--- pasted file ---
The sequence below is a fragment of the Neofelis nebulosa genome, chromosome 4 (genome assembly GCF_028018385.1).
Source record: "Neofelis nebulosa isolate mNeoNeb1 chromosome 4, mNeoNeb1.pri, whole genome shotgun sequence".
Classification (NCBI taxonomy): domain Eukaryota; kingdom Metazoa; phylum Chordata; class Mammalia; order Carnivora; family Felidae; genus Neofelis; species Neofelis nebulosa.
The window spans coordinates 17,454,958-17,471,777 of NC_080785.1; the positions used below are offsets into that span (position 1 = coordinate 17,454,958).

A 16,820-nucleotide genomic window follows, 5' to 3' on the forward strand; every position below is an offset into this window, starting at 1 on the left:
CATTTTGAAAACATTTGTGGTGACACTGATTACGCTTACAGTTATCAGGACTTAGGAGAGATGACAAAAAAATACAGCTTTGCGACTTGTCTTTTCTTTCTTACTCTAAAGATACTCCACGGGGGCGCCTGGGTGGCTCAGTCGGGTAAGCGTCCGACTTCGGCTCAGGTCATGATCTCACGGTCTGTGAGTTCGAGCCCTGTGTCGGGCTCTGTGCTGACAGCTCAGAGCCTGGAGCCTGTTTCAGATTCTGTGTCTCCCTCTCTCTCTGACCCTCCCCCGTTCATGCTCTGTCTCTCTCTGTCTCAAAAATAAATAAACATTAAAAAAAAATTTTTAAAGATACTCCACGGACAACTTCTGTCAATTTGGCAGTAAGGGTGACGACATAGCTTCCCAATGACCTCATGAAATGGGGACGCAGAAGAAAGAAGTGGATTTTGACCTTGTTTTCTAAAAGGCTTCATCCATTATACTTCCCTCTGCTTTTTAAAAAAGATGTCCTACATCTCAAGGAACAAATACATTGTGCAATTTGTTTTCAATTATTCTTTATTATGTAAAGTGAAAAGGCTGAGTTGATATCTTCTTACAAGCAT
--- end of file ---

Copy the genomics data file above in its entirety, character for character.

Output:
The sequence below is a fragment of the Neofelis nebulosa genome, chromosome 4 (genome assembly GCF_028018385.1).
Source record: "Neofelis nebulosa isolate mNeoNeb1 chromosome 4, mNeoNeb1.pri, whole genome shotgun sequence".
Classification (NCBI taxonomy): domain Eukaryota; kingdom Metazoa; phylum Chordata; class Mammalia; order Carnivora; family Felidae; genus Neofelis; species Neofelis nebulosa.
The window spans coordinates 17,454,958-17,471,777 of NC_080785.1; the positions used below are offsets into that span (position 1 = coordinate 17,454,958).

A 16,820-nucleotide genomic window follows, 5' to 3' on the forward strand; every position below is an offset into this window, starting at 1 on the left:
CATTTTGAAAACATTTGTGGTGACACTGATTACGCTTACAGTTATCAGGACTTAGGAGAGATGACAAAAAAATACAGCTTTGCGACTTGTCTTTTCTTTCTTACTCTAAAGATACTCCACGGGGGCGCCTGGGTGGCTCAGTCGGGTAAGCGTCCGACTTCGGCTCAGGTCATGATCTCACGGTCTGTGAGTTCGAGCCCTGTGTCGGGCTCTGTGCTGACAGCTCAGAGCCTGGAGCCTGTTTCAGATTCTGTGTCTCCCTCTCTCTCTGACCCTCCCCCGTTCATGCTCTGTCTCTCTCTGTCTCAAAAATAAATAAACATTAAAAAAAAATTTTTAAAGATACTCCACGGACAACTTCTGTCAATTTGGCAGTAAGGGTGACGACATAGCTTCCCAATGACCTCATGAAATGGGGACGCAGAAGAAAGAAGTGGATTTTGACCTTGTTTTCTAAAAGGCTTCATCCATTATACTTCCCTCTGCTTTTTAAAAAAGATGTCCTACATCTCAAGGAACAAATACATTGTGCAATTTGTTTTCAATTATTCTTTATTATGTAAAGTGAAAAGGCTGAGTTGATATCTTCTTACAAGCAT